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Meaning-making, rhetoric and boundary work on Twitter

Team Members

  • Anita Say Chan (University of Illinois, Urbana-Champaign)
  • Sofia Chiarini (Density Design Team)
  • Katie Clarke (Universitait van Amsterdam)
  • Alexandra Deem (Universitait van Amsterdam)
  • Lisa Dekker (Universiteit van Amsterdam)
  • Asbjoern Fleinert Mathiasen (Aalborg University, CPH)
  • Chiara Milan (Scuola Normale Superiore & Georgetown University)
  • Stefania Milan (Universitait van Amsterdam)
  • Victoria Siegismund (Goethe University Frankfurt)
  • Katrin Tiidenberg
  • Steve van Velzen (Universiteit van Amsterdam)
  • Floor Zijp (Universiteit van Amsterdam)


Summary of Key Findings

Briefly describe your most significant findings.

1. Introduction

Introduce the subject matter, and why it is compelling / significant.

#metoo is a hashtag that gained incredible momentum across social media platforms in October 2017. It functions as an ad-hoc hashtag public for highlighting sexual harassment and assault of women. While the phrase and its link to issues of sexual misconduct is more than 10 years old, it was brought into the limelight by Hollywood actresses responding to the harassment allegations against Harvey Weinstein. The hashtag quickly spread through Twitter, Facebook and Instagram, where both famous and non-famous women added their voice and their experience to the public discourse. It has also been extensively commented on by journalistic media.

The speed and global spread of the hashtag, especially for a gendered, feminist initiative, is truly remarkable. By early November it had been tweeted more than 2.3 million times from 85 countries, and on Facebook more than 24 million people had participated in the hashtag public by creating over 77 million posts, comments or reactions. The heaviest tweeters were people in the USA, UK, India, France and Canada. The hashtag has also been discursively productive - it generated a variety of offshoots ranging from #metoo in different languages (#yotambien, #balancetonporc, #quellavoltache, وأنا_كمان# and ‏وانا_ايضا#) to #HowIWillChange and #IveDoneThat, which were meant to offer men a way to participate in the discussion and take responsibility, but was seen by some in the #metoo public as an attempt to mansplain, find excuses or just steal the attention from #metoo. In American press, celebrities and experts commenting on #metoo repetitively use phrases like “watershed moment” and “cultural shift.” Finally, on December 6th Time Magazine chose members of #metoo as their person of the year, calling them Silence Breakers.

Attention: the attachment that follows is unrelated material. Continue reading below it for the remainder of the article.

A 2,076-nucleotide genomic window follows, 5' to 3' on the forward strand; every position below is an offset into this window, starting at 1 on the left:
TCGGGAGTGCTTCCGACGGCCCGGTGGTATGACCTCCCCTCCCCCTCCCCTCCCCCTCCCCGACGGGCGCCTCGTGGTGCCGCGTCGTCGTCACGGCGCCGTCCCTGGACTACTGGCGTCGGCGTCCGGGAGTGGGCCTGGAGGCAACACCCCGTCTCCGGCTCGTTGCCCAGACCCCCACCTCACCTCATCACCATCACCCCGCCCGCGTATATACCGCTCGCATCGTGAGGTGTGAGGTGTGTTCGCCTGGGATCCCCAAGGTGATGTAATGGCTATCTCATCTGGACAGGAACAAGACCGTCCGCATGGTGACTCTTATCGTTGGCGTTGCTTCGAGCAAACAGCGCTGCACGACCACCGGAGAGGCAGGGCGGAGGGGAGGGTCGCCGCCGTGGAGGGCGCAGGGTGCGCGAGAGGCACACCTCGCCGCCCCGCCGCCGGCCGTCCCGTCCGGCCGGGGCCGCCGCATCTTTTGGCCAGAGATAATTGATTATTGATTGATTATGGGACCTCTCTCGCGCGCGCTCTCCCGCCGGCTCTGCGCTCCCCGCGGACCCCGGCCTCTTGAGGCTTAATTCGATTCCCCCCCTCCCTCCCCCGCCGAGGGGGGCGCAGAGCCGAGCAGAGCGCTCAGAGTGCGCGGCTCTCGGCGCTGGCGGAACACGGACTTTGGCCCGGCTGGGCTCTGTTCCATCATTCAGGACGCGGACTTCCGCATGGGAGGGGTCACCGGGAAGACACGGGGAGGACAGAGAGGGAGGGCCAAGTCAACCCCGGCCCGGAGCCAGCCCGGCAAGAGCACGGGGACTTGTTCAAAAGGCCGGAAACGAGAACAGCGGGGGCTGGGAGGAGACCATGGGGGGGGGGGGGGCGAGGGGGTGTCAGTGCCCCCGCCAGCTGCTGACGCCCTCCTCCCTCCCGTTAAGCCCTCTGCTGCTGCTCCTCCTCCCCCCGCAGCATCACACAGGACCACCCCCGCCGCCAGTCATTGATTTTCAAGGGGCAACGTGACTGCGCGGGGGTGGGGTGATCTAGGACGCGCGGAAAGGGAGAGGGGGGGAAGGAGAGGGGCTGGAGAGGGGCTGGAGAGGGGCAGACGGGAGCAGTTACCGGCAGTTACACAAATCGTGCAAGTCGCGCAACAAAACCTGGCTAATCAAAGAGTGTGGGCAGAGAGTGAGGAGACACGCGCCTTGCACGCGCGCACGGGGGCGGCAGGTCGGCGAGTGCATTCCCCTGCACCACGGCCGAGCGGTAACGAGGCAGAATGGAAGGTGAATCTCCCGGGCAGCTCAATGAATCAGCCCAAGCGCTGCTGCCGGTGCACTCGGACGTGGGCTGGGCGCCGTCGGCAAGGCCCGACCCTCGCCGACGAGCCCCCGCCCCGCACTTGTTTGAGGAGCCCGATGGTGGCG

The purpose of this project is to explore the discourse of #metoo on Twitter, with a specific interest in what is being enacted and constructed in the these tweets, what it can tell us about (re)configurations in the rhetoric about victimhood, gender, blame, assault, consent etc.

2. Initial Data Sets

List and describe your data sets.

The data set on contains 2.569.369 tweets by 1.092.278 distinct users and ranges from 2017-10-18 (the story broke on 5 October 2017, the first tweet with #metoo was sent on 15 October) until 2018-01-02.

For a timeline of events see e.g.

3. Research Questions

Clearly state your research questions and any hypotheses / expectations.

4. Methodology

Explain your methodology / approach.

Illustration in a TCAT tutorial/walkthrough.
  • Who steers the meaning-making within the the #metoo hashtag?
  • Who are the more popular #metoo tweeters?
  • Who steer the contra-discourse?
  • Analysis of #metoo tweeters (location, number of followers, but also gender and race, might be something that needs to be manually coded based on profile images)
  • Rhetorical analysis of
    • hashtags
    • replies
  • visual discourse analysis of any added or linked images and memes

We thus looked at
  • how to extract the most prominent #metoo tweeters;
  • how to extract the most prominent mentioned tweeters;
  • how to extract the most prominent hashtags;
  • how to make a subset based on data i.c.w. a (set of) hashtag(s), tweeter(s) or mentioned tweeter(s);
  • how to make a co-hashtag or mention network;
  • how to export details of #metoo tweeters;
  • how to export and download linked images and memes;
  • how to make a full export of all tweets and their meta-data in a (sub-)set for qualitative analysis.

Tool tutorials on working with TCAT and Gephi can be found on

5. Findings

Describe your findings. Consider any counter-intuitive findings.

6. Discussion

Discuss and interpret the implications of your findings and make recommendations for future research and application, be it societal, academic or technical (or some combination).

7. Conclusions

Present a summary of what you have found, and its significance.

8. References

List your references in a standard academic bibliographic format.
Topic revision: r3 - 09 Jan 2018, StefaniaMilan
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